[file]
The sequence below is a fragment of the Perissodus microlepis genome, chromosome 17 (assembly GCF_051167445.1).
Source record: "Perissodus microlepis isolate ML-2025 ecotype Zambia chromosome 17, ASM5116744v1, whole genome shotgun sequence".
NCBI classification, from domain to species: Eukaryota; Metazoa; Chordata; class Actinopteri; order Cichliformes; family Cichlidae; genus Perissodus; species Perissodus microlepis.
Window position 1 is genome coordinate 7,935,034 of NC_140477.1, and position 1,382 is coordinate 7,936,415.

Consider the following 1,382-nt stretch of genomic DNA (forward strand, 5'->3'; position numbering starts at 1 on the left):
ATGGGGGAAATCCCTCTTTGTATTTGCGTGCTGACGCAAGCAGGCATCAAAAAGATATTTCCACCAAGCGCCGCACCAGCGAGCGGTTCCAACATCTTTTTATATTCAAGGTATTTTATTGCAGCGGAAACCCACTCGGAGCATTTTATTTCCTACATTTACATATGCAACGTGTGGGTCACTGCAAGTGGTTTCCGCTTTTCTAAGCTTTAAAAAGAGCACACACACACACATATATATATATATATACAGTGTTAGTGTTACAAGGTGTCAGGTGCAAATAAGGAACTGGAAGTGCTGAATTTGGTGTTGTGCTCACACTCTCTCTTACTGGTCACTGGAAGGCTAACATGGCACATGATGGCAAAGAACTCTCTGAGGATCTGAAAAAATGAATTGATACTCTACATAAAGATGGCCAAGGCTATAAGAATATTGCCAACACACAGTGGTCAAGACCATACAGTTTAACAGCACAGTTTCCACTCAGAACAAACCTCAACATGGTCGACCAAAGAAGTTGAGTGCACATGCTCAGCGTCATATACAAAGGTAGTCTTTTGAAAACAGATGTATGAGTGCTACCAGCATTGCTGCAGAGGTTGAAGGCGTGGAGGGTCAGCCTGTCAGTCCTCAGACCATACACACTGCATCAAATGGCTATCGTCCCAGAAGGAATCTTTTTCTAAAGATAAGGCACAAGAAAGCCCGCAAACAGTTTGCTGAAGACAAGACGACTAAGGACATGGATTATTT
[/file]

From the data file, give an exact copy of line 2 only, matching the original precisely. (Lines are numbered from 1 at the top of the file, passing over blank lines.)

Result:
Source record: "Perissodus microlepis isolate ML-2025 ecotype Zambia chromosome 17, ASM5116744v1, whole genome shotgun sequence".